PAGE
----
In a mixed effects model the fixed effects allow for different y intercepts for given fixed effects. It does not allow the slopes to change where as random effect allows the slopes and intercept to change. Why do the fixed effects have this limitation?

For example, I might have height vs recorded at 10,11,12,13,14,15 years of age for some boys and girls. It seems reasonable to me that in boys the height vs age slope would be steeper than in girls. But modelling boys vs girls as fixed effects won't allow for different slopes where as random effects will. But boy and girl are fixed effects so a random effect model seems inappropriate. What would be the appropriate way to model something like this in a mixed effects model?



1 Answer 1


There seems to be some confusion in your question. The purpose of random effects (intercepts) in a growth model, is to account for the correlations within individuals. The difference in slope that you expect, between boys and girls would be modelled with an interaction between the slope (ie the fixed effect for the time variable) and sex. Additionally, you can allow each subject to have their own slope, or rather an offset from the fixed slope, by fitting random slopes.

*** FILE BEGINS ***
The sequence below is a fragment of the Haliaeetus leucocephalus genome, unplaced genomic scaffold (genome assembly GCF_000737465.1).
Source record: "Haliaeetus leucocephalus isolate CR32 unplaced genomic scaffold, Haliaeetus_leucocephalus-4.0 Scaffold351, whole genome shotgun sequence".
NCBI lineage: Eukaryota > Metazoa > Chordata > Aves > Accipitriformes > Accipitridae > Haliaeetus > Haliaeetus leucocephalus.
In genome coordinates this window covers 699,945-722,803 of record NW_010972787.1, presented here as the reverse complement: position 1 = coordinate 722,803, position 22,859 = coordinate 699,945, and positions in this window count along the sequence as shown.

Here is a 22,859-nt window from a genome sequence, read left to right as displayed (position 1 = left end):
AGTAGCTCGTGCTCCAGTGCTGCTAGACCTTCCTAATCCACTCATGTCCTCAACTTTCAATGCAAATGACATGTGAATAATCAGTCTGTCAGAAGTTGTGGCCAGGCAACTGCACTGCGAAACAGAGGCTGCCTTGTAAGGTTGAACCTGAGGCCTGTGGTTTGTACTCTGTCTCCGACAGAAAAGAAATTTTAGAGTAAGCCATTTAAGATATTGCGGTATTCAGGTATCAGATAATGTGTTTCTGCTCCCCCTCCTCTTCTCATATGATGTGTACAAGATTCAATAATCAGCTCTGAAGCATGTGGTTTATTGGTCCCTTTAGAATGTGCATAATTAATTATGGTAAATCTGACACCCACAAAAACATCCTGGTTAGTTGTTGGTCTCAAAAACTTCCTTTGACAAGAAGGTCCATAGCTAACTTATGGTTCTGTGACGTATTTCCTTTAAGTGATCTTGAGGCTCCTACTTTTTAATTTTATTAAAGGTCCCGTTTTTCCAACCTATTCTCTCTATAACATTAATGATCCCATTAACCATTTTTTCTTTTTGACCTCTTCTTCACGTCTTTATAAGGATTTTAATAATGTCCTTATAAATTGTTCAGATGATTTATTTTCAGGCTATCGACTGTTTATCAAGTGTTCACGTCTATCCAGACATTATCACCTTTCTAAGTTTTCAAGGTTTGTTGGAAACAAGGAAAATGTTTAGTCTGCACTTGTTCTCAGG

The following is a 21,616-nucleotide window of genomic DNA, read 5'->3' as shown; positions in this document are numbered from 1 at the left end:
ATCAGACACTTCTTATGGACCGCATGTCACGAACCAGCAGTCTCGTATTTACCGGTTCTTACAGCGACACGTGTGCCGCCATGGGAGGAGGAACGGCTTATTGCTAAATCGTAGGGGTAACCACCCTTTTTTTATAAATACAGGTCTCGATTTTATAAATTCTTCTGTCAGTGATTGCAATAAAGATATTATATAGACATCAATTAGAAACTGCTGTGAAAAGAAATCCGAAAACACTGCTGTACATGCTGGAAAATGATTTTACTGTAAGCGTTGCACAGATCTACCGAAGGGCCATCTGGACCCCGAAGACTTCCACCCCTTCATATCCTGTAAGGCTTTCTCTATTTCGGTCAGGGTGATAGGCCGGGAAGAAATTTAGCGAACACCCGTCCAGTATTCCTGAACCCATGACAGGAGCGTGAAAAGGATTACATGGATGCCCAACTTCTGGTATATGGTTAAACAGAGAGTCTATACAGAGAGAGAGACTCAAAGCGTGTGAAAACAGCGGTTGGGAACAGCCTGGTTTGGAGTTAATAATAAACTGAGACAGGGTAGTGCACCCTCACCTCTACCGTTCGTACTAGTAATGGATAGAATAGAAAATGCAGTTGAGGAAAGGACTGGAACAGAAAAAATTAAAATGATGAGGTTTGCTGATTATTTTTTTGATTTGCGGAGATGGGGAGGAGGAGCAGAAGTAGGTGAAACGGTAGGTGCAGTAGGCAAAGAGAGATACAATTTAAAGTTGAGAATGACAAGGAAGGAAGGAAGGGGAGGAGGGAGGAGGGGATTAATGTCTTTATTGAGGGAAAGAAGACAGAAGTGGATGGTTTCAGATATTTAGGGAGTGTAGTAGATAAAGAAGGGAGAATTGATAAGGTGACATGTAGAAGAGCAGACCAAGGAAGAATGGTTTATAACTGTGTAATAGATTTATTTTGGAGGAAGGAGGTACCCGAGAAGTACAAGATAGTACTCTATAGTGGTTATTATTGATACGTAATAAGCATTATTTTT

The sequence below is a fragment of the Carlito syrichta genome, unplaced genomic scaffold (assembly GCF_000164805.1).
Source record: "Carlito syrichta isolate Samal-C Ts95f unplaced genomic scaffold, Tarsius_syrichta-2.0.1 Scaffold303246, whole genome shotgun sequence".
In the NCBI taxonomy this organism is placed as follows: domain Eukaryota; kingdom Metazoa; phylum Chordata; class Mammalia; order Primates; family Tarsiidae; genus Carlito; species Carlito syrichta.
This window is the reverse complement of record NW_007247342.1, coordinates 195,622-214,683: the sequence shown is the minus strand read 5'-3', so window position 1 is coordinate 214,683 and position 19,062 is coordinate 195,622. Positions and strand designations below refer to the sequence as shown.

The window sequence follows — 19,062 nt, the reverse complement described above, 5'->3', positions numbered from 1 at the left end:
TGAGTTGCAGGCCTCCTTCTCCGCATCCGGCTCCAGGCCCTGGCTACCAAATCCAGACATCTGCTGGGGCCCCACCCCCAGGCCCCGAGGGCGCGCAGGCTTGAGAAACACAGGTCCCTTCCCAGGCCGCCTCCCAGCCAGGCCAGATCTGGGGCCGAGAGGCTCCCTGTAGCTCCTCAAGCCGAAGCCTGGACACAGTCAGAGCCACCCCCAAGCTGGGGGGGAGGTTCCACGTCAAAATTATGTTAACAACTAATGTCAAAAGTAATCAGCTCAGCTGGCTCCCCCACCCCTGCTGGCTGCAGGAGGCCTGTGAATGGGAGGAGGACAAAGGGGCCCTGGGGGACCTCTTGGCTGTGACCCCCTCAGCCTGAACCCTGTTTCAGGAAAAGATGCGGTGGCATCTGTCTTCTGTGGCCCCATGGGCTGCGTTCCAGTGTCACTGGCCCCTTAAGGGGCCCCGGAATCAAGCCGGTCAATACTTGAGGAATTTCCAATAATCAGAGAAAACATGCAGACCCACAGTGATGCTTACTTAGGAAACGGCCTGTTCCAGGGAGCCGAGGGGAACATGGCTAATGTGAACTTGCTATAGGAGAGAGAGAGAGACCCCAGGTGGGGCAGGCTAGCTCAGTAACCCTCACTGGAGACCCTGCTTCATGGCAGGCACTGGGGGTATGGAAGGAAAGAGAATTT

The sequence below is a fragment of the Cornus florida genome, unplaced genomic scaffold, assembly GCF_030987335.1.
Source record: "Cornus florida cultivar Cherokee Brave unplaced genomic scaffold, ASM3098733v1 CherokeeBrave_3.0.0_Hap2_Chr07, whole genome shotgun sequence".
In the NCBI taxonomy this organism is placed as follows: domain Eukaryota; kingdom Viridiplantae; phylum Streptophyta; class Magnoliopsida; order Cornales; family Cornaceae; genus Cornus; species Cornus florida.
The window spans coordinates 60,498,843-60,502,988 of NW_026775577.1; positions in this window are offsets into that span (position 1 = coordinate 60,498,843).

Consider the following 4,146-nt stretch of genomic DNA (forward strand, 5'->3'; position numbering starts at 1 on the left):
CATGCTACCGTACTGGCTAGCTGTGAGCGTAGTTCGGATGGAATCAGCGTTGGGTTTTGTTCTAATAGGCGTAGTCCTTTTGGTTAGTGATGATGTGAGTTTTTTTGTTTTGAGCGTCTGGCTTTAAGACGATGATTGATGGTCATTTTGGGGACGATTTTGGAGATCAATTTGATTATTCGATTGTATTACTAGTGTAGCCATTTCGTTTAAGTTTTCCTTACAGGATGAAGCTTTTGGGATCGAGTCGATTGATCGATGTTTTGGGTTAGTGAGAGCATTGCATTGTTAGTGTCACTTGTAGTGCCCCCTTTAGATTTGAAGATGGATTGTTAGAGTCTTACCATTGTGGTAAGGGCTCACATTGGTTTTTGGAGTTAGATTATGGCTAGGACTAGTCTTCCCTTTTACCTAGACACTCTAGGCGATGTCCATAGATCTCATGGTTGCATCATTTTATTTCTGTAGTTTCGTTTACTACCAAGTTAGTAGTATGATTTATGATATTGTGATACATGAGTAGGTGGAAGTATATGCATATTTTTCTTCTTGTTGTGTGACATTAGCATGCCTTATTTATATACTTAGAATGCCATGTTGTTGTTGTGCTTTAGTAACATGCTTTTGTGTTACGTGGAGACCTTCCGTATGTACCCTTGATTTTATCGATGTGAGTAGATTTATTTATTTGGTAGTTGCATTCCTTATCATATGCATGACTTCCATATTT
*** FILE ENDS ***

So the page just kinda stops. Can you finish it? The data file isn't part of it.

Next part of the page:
You say:

boy and girl are fixed effects so a random effect model seems inappropriate

This is correct. Sex is a fixed effect.

In the example in your question you would fit a model such as:

height ~ sex * time + (1 | subject)

This will estimate an overall linear trend for time (the fixed effect for time) for both boys and girls (the fixed effect for sex) and also allow trend to be different for boys and girls (the sex:time interaction), while also adjusting the dependence between measurements in each person (the subject random intercept).

As mentioned in the first paragraph, You could also allow each subject to have their own slope by fitting random slopes for time:

height ~ sex * time + (time | subject)
  • 1
    $\begingroup$ Thank you very much. In most of the examples I have looked at the haven't included an interaction term but this makes sense. $\endgroup$ Feb 20, 2020 at 8:36

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